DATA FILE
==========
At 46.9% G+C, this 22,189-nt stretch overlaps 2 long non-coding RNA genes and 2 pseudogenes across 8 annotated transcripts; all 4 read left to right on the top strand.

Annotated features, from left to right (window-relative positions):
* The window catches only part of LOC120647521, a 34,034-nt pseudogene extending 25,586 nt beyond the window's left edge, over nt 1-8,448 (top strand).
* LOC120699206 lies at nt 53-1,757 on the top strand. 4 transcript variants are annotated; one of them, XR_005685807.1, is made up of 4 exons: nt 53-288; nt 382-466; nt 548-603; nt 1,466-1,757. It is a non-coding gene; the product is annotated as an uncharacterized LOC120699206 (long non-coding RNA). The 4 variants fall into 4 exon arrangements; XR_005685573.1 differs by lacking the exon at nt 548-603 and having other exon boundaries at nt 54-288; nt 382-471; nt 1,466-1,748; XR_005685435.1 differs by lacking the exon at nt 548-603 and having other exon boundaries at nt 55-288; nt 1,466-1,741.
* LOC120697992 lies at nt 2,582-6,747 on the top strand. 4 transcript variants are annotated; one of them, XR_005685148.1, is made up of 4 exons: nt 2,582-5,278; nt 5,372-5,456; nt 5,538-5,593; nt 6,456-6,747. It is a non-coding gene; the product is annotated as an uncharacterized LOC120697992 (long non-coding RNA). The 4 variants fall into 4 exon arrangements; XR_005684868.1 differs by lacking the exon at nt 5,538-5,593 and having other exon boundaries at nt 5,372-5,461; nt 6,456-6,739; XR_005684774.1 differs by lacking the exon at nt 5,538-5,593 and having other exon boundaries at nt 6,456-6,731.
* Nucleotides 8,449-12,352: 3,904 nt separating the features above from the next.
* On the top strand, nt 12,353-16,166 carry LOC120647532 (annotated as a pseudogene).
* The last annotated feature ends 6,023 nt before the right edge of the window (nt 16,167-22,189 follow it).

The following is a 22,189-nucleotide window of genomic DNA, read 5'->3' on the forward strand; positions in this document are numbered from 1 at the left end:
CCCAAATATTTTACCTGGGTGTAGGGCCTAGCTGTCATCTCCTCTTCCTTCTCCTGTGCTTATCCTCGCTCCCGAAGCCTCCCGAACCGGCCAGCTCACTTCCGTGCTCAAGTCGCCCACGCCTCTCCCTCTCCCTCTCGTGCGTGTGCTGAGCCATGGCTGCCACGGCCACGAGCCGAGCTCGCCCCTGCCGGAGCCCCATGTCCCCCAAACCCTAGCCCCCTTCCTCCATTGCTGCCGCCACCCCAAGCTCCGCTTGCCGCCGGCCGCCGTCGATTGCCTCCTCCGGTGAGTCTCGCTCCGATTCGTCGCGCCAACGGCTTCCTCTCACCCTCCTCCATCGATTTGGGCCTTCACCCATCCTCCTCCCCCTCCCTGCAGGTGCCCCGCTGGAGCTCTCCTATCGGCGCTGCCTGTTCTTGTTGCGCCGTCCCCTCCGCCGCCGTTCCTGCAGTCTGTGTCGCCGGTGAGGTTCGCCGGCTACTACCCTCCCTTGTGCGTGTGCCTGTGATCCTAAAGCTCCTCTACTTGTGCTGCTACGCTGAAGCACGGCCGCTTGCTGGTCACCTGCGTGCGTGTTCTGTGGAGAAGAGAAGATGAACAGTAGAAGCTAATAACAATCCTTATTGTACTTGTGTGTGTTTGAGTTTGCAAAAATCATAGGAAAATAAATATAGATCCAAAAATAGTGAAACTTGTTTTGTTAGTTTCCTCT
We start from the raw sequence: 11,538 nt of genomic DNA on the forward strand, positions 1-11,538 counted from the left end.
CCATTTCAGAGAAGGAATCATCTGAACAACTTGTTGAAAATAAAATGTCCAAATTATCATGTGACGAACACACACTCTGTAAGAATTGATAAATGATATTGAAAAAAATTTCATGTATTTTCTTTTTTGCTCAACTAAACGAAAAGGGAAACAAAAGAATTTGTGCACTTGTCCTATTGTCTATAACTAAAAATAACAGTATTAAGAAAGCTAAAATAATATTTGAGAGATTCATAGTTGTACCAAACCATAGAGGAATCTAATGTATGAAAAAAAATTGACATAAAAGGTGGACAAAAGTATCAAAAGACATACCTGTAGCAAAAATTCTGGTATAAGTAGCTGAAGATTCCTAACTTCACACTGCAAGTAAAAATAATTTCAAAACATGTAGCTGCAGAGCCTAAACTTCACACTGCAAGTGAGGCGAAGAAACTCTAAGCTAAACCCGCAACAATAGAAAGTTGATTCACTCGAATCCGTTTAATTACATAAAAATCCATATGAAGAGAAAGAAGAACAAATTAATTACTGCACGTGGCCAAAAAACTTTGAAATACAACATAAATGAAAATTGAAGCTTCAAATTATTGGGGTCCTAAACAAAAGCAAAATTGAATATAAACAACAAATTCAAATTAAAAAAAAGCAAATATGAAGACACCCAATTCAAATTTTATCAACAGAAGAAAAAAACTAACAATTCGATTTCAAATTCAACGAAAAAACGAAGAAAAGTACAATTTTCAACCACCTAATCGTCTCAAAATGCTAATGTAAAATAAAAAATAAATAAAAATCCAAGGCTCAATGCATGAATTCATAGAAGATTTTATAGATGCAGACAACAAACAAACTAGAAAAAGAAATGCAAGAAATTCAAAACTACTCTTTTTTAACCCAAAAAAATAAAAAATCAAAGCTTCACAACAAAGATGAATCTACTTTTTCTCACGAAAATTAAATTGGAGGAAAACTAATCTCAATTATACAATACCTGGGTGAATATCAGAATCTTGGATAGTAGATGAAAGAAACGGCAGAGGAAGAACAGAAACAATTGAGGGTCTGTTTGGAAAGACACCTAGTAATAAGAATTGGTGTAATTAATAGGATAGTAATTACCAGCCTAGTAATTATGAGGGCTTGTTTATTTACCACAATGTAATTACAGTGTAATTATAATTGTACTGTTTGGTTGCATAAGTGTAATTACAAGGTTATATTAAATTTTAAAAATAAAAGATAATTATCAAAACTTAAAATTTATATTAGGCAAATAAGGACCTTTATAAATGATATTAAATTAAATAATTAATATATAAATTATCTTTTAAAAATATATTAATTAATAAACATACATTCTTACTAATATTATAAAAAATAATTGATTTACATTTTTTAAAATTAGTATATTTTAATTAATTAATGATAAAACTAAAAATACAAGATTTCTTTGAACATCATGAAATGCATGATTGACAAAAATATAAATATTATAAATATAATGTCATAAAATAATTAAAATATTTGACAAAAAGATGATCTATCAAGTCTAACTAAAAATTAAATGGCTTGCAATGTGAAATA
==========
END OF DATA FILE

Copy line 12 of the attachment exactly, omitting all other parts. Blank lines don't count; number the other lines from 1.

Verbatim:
CCATTTCAGAGAAGGAATCATCTGAACAACTTGTTGAAAATAAAATGTCCAAATTATCATGTGACGAACACACACTCTGTAAGAATTGATAAATGATATTGAAAAAAATTTCATGTATTTTCTTTTTTGCTCAACTAAACGAAAAGGGAAACAAAAGAATTTGTGCACTTGTCCTATTGTCTATAACTAAAAATAACAGTATTAAGAAAGCTAAAATAATATTTGAGAGATTCATAGTTGTACCAAACCATAGAGGAATCTAATGTATGAAAAAAAATTGACATAAAAGGTGGACAAAAGTATCAAAAGACATACCTGTAGCAAAAATTCTGGTATAAGTAGCTGAAGATTCCTAACTTCACACTGCAAGTAAAAATAATTTCAAAACATGTAGCTGCAGAGCCTAAACTTCACACTGCAAGTGAGGCGAAGAAACTCTAAGCTAAACCCGCAACAATAGAAAGTTGATTCACTCGAATCCGTTTAATTACATAAAAATCCATATGAAGAGAAAGAAGAACAAATTAATTACTGCACGTGGCCAAAAAACTTTGAAATACAACATAAATGAAAATTGAAGCTTCAAATTATTGGGGTCCTAAACAAAAGCAAAATTGAATATAAACAACAAATTCAAATTAAAAAAAAGCAAATATGAAGACACCCAATTCAAATTTTATCAACAGAAGAAAAAAACTAACAATTCGATTTCAAATTCAACGAAAAAACGAAGAAAAGTACAATTTTCAACCACCTAATCGTCTCAAAATGCTAATGTAAAATAAAAAATAAATAAAAATCCAAGGCTCAATGCATGAATTCATAGAAGATTTTATAGATGCAGACAACAAACAAACTAGAAAAAGAAATGCAAGAAATTCAAAACTACTCTTTTTTAACCCAAAAAAATAAAAAATCAAAGCTTCACAACAAAGATGAATCTACTTTTTCTCACGAAAATTAAATTGGAGGAAAACTAATCTCAATTATACAATACCTGGGTGAATATCAGAATCTTGGATAGTAGATGAAAGAAACGGCAGAGGAAGAACAGAAACAATTGAGGGTCTGTTTGGAAAGACACCTAGTAATAAGAATTGGTGTAATTAATAGGATAGTAATTACCAGCCTAGTAATTATGAGGGCTTGTTTATTTACCACAATGTAATTACAGTGTAATTATAATTGTACTGTTTGGTTGCATAAGTGTAATTACAAGGTTATATTAAATTTTAAAAATAAAAGATAATTATCAAAACTTAAAATTTATATTAGGCAAATAAGGACCTTTATAAATGATATTAAATTAAATAATTAATATATAAATTATCTTTTAAAAATATATTAATTAATAAACATACATTCTTACTAATATTATAAAAAATAATTGATTTACATTTTTTAAAATTAGTATATTTTAATTAATTAATGATAAAACTAAAAATACAAGATTTCTTTGAACATCATGAAATGCATGATTGACAAAAATATAAATATTATAAATATAATGTCATAAAATAATTAAAATATTTGACAAAAAGATGATCTATCAAGTCTAACTAAAAATTAAATGGCTTGCAATGTGAAATA